As mentioned above, apparatus 10 is typically formed of lightweight, high impact polystyrene which is injection molded using conventional techniques. The components are adapted to clip together using complementing peripheral portions such as those shown in FIG. 4 at 78. This construction enables removal and replacement of damaged parts of the apparatus. It also simplifies replacement of light bulb 40 so that the entire apparatus does not have to be disassembled. Finally it facilitates re-design of various components without replacement of the entire apparatus 10.
The depicted embodiment includes only a single module 12 or 112 although it will be appreciated that several additional modules may be mounted within any particular apparatus. The nesting characteristic of modules 12 and 112 permits mounting of one module to another without the use of tools or expertise on the part of the person assembling the units. Thus, apparatus 10 may be comprised of two or three or more modules during the summer time and may be floor mounted to maximize display capacity. In the winter time, a single module may be utilized, and the apparatus 10 may be adapted for mounting on a countertop. In any event, regardless of the number of modules utilized, lighting means 24 may be used without requiring any special components. As additional modules are added, a corresponding number of lighting means can be put into place. Apparatus 10 thus provides an attractive, efficient, inexpensive means for a superior display of product while providing the retail establishment with a means for inventory control not found in prior systems.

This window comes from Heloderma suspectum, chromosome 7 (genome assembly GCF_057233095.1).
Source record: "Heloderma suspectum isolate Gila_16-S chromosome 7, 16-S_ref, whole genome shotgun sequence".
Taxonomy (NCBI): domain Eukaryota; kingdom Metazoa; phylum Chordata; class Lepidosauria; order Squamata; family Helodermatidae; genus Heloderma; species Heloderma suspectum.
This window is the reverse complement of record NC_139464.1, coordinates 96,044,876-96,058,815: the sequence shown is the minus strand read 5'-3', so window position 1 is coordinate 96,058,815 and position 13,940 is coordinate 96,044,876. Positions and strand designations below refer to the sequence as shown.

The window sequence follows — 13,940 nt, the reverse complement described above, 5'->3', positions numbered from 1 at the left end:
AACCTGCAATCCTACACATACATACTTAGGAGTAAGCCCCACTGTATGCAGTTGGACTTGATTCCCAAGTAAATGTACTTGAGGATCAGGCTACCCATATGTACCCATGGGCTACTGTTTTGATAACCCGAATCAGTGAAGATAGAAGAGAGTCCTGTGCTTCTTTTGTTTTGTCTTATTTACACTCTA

Of course, it should be understood that various changes and modifications of the preferred embodiments described herein will be apparent to those skilled in the art. Such changes and modifications can be made without departing from the spirit and scope of the present invention and without diminishing its attendant advantages. It is, therefore, intended that such changes and modifications be covered by the following claims.
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|Classification aux États-Unis||362/125, 248/902, 211/85.1, 211/194, 362/311.01|
|Classification coopérative||Y10S248/902, A47F7/021|
|6 sept. 1984||AS||Assignment|
Owner name: BADOLATO, VINCENT G., PORTLAND, OR
Free format text: ASSIGNMENT OF ASSIGNORS INTEREST.;ASSIGNOR:EPPERSON, BILLY G.;REEL/FRAME:004309/0231
Effective date: 19840827
|12 févr. 1990||FPAY||Fee payment|
Year of fee payment: 4
|12 avr. 1994||REMI||Maintenance fee reminder mailed|
|4 sept. 1994||LAPS||Lapse for failure to pay maintenance fees|
|15 nov. 1994||FP||Expired due to failure to pay maintenance fee|
Effective date: 19940907
|10 nov. 1998||FP||Expired due to failure to pay maintenance fee|
Effective date: 19980902